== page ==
Imagine listening to a live rendition of “Amazing Grace” while sitting in the church that helped inspire the stirring hymn. Or hearing an instrumentalist perform Civil War tunes that he first played with the grandchildren of Confederate soldiers. Or attending jazz concerts in the city that inspired George Gershwin while writing Porgy and Bess.
Those are but three examples from a concert series that will debut in Charleston, S.C., Oct. 14 to celebrate the city’s rich — and often underappreciated — musical history.
The Sound of Charleston series was designed to feature music from the past three centuries — or, as the series organizers say, “From gospel to Gershwin.”
“In colonial times, Charleston was the cultural zenith in North America,” says William Schlitt, co-artistic director of the series. “The per capita wealth of Charlestonians was the highest of any city in the country.” In 1766, several amateur musicians in Charleston used their wealth to form the St. Cecilia Society, a private subscription concert series that drew some of the world’s top musical talent to the seaside city.
Today, 244 years later, the tradition continues, with 10 concerts slated from Oct. 14 to Dec. 21, 2010. Because of the city’s robust musical history, Schlitt had much to choose from in planning the concerts.
“[German Baroque composer Johann] Pachelbel’s son was one of the first organists at St. Philips Church in Charleston, so we will feature Pachelbel’s Canon,” Schlitt says.
The first shots of the Civil War were fired in Charleston Harbor. In remembrance of that turbulent time, Schlitt has tapped local musician Bart Saylor, who has played Civil War marches with grandchildren of Confederate soldiers. Saylor plays nine instruments, including the hammered dulcimer, guitar, banjo, bouzouki and mandolin.
Gershwin in Charleston
Gershwin’s famous opera, Porgy and Bess, was based on the 1925 novel Porgy by Charleston native DuBose Heyward. Gershwin spent a lot of time in the area, visiting African American churches and absorbing scenes and sounds of the city for the opera, some of which he wrote on Charleston’s Folly Beach in the 1930s.
“There’s also a significant jazz connection here that a lot of people don’t know about,” Schlitt says. “It predates the New Orleans jazz scene.” In 1891, the Rev. Daniel Jenkins founded an eponymous orphanage for homeless black boys. Jenkins took donations of musical instruments and hired two local musicians to teach the children jazz.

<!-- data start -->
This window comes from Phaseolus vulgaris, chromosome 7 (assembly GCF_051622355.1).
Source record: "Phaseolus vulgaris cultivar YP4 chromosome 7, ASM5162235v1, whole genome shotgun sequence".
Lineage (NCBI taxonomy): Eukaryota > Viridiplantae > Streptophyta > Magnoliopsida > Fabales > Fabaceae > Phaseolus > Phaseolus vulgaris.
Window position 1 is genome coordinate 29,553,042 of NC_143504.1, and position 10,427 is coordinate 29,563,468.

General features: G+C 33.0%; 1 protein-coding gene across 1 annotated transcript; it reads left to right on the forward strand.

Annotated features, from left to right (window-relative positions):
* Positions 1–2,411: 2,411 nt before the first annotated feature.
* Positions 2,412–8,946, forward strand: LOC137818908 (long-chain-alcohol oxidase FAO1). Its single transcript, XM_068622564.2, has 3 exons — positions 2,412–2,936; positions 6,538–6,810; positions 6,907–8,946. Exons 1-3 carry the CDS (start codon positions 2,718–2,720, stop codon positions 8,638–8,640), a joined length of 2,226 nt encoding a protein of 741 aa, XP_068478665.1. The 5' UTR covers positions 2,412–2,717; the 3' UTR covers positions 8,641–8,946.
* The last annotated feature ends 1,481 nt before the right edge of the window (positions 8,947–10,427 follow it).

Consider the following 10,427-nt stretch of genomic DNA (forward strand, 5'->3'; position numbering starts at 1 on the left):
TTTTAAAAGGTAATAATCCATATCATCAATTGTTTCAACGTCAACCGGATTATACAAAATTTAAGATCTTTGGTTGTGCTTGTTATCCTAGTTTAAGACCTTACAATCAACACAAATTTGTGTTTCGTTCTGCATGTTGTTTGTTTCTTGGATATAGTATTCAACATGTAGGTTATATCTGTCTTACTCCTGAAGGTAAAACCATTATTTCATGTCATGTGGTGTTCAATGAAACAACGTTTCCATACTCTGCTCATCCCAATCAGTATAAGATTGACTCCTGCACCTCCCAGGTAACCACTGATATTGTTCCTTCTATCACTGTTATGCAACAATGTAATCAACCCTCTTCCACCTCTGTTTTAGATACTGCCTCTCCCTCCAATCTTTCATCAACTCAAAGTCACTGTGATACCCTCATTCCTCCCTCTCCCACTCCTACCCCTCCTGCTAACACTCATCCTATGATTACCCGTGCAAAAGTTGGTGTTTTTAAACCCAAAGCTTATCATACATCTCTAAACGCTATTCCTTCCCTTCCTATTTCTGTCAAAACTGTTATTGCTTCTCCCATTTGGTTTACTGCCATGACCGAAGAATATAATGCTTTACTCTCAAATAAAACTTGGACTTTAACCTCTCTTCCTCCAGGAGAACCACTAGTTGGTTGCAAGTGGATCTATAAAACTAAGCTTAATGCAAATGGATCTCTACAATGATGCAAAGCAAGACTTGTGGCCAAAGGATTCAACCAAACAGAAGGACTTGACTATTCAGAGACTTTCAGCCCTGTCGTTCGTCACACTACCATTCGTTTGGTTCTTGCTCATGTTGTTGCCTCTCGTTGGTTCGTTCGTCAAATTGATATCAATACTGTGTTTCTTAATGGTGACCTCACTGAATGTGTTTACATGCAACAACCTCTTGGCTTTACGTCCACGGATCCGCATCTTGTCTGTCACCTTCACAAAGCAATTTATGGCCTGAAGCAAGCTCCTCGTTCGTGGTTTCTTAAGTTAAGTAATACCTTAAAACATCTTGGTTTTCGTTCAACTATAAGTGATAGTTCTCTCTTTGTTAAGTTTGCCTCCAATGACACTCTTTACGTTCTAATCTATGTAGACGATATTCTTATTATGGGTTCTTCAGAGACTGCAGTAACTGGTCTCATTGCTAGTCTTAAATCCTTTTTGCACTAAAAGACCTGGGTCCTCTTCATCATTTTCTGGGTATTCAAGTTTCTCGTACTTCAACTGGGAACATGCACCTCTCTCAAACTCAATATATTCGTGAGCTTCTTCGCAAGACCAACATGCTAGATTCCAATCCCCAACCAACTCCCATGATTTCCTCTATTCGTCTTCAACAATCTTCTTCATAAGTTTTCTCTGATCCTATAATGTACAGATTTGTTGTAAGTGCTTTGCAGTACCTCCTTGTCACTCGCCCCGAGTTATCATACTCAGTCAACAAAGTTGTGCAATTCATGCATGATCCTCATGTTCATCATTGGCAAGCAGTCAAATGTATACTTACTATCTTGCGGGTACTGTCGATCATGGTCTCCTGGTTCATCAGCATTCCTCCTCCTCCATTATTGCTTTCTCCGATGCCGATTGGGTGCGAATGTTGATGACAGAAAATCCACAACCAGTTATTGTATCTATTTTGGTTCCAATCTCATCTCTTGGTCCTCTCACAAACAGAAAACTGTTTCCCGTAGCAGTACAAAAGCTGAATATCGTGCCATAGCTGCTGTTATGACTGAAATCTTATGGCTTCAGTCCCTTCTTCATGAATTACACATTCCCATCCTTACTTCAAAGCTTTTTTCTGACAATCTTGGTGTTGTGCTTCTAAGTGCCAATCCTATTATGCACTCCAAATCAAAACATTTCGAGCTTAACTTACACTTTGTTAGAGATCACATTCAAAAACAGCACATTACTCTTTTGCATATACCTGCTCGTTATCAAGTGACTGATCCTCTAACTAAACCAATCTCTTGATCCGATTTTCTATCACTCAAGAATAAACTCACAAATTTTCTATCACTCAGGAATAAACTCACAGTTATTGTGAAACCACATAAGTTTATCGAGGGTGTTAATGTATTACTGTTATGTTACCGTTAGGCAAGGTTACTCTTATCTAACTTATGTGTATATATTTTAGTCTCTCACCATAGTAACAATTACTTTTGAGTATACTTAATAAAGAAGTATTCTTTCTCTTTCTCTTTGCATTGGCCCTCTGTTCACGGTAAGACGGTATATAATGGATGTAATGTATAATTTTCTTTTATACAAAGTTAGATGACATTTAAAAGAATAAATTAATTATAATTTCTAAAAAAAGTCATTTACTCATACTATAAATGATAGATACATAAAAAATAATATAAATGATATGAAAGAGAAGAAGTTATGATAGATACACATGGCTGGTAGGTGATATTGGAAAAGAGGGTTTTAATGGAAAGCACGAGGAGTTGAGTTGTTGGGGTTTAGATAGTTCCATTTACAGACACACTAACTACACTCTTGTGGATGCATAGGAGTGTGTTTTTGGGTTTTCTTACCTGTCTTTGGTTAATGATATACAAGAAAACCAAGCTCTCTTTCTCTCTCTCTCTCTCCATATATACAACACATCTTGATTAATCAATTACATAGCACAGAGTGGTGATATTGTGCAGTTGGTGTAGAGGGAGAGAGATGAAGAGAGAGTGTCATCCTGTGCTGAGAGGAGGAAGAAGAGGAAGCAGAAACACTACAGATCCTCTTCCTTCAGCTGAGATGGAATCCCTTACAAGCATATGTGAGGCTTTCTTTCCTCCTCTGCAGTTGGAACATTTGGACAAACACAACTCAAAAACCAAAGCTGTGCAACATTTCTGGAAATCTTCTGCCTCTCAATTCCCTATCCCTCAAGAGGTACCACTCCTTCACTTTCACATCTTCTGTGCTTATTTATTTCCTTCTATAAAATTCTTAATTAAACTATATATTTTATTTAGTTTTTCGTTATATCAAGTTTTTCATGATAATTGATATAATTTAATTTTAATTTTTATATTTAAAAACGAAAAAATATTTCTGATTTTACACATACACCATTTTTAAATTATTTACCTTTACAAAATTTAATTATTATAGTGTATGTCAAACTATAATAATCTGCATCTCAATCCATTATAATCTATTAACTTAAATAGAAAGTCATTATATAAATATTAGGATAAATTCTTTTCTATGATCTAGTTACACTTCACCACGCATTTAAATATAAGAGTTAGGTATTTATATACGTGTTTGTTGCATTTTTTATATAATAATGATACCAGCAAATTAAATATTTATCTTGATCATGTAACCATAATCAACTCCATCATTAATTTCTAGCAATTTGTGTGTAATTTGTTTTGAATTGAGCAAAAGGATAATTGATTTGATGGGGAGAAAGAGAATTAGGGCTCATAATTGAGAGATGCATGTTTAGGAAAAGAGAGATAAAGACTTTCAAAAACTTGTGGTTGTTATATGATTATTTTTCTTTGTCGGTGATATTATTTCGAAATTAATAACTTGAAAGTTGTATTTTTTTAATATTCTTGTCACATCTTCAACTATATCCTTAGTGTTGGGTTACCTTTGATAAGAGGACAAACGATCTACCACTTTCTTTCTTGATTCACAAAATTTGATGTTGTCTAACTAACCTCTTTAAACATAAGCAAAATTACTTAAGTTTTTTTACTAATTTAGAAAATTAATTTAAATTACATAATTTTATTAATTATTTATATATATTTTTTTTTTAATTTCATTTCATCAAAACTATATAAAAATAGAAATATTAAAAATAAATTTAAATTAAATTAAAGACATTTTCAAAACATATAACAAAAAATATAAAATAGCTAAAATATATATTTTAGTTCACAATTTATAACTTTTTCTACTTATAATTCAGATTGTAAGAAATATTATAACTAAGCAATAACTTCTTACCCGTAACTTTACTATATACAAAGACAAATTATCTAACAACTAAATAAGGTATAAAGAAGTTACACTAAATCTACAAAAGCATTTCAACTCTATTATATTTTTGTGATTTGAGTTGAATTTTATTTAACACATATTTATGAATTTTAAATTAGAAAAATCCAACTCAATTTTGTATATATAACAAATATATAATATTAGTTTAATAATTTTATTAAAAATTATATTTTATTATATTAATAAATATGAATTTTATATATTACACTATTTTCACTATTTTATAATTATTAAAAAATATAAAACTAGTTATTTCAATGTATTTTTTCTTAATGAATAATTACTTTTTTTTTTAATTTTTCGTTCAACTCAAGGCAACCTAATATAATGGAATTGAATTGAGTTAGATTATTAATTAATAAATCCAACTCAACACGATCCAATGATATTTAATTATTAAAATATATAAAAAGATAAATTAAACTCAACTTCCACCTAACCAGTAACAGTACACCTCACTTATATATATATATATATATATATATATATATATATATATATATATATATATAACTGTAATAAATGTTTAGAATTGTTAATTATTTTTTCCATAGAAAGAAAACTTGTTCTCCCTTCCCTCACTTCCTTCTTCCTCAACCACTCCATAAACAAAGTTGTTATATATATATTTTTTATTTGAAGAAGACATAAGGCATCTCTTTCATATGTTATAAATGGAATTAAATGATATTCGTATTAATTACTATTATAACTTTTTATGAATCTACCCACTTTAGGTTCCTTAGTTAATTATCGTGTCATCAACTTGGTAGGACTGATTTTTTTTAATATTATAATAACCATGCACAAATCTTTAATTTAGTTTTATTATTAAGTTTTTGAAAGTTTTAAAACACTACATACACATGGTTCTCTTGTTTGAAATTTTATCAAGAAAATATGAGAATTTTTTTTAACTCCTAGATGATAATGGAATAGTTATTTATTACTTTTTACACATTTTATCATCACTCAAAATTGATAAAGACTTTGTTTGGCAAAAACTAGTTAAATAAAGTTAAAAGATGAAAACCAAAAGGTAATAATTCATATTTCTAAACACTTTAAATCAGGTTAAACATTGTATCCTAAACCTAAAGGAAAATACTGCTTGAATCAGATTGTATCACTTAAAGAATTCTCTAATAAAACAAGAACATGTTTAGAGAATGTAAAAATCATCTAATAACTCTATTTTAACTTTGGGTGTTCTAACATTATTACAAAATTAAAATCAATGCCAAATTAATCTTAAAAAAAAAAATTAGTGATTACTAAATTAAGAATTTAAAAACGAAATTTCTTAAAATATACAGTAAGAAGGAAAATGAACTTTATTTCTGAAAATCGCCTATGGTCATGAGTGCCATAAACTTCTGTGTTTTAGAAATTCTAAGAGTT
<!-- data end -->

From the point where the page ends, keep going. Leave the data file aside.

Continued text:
The Jenkins Orphanage Band played across the United States, including in the inaugural parades of presidents Theodore Roosevelt and William Howard Taft. Ann Caldwell, a local jazz vocalist who studied at the Metropolitan Opera in New York City, is on the Sound of Charleston docket to help honor that history.
And then there’s “Amazing Grace.” In 1749, John Newton came to Charleston as an officer on a slave ship. During his several weeks in the city, he heard a pastor named Josiah Smith preaching at the Independent Meeting House, which later became the Circular Congressional Church. Smith’s sermons helped start Newton on the way to converting — he eventually became an Anglican minister — and his newfound religion drove him to write “Amazing Grace.”
All the concerts on the fall schedule will be held in the historic, 180-seat Circular Congregational Church. The church was founded in 1681 by a diverse group of dissenters that included English Congregationalists, Scottish Presbyterians and French Huguenots. The structure has since been rebuilt three times, most recently in 1892. The property also features Charleston’s oldest graveyard, with monuments dating to 1695.
Tickets are $16 to $28. They are available through www.soundofcharleston.com, the Charleston Visitors Center, by phone at 843-270-4903 or at the door.